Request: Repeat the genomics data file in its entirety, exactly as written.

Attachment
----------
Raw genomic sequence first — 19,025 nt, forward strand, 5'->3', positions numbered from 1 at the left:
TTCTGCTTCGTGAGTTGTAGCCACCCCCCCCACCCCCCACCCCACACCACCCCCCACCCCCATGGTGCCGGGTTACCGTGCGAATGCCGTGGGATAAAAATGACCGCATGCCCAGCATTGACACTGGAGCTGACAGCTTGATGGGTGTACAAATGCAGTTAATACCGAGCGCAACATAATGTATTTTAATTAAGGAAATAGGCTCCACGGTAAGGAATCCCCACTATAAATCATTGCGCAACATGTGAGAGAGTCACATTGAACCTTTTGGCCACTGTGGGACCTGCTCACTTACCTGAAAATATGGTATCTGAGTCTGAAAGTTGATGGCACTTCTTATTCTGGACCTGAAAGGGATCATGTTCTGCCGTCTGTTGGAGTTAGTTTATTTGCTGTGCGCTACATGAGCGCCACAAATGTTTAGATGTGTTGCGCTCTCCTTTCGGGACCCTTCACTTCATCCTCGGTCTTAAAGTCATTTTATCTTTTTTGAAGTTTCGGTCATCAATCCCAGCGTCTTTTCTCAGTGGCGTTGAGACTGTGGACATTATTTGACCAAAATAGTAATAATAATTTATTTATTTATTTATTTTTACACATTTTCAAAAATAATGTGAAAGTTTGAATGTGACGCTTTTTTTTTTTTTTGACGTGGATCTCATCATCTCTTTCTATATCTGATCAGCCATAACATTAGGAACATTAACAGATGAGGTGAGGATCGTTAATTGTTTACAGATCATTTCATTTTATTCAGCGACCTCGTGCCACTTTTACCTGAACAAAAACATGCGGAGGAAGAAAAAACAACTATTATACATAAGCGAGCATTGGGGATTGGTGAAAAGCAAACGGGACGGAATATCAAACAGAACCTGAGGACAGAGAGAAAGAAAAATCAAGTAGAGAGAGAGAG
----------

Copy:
Raw genomic sequence first — 19,025 nt, forward strand, 5'->3', positions numbered from 1 at the left:
TTCTGCTTCGTGAGTTGTAGCCACCCCCCCCACCCCCCACCCCACACCACCCCCCACCCCCATGGTGCCGGGTTACCGTGCGAATGCCGTGGGATAAAAATGACCGCATGCCCAGCATTGACACTGGAGCTGACAGCTTGATGGGTGTACAAATGCAGTTAATACCGAGCGCAACATAATGTATTTTAATTAAGGAAATAGGCTCCACGGTAAGGAATCCCCACTATAAATCATTGCGCAACATGTGAGAGAGTCACATTGAACCTTTTGGCCACTGTGGGACCTGCTCACTTACCTGAAAATATGGTATCTGAGTCTGAAAGTTGATGGCACTTCTTATTCTGGACCTGAAAGGGATCATGTTCTGCCGTCTGTTGGAGTTAGTTTATTTGCTGTGCGCTACATGAGCGCCACAAATGTTTAGATGTGTTGCGCTCTCCTTTCGGGACCCTTCACTTCATCCTCGGTCTTAAAGTCATTTTATCTTTTTTGAAGTTTCGGTCATCAATCCCAGCGTCTTTTCTCAGTGGCGTTGAGACTGTGGACATTATTTGACCAAAATAGTAATAATAATTTATTTATTTATTTATTTTTACACATTTTCAAAAATAATGTGAAAGTTTGAATGTGACGCTTTTTTTTTTTTTTGACGTGGATCTCATCATCTCTTTCTATATCTGATCAGCCATAACATTAGGAACATTAACAGATGAGGTGAGGATCGTTAATTGTTTACAGATCATTTCATTTTATTCAGCGACCTCGTGCCACTTTTACCTGAACAAAAACATGCGGAGGAAGAAAAAACAACTATTATACATAAGCGAGCATTGGGGATTGGTGAAAAGCAAACGGGACGGAATATCAAACAGAACCTGAGGACAGAGAGAAAGAAAAATCAAGTAGAGAGAGAGAG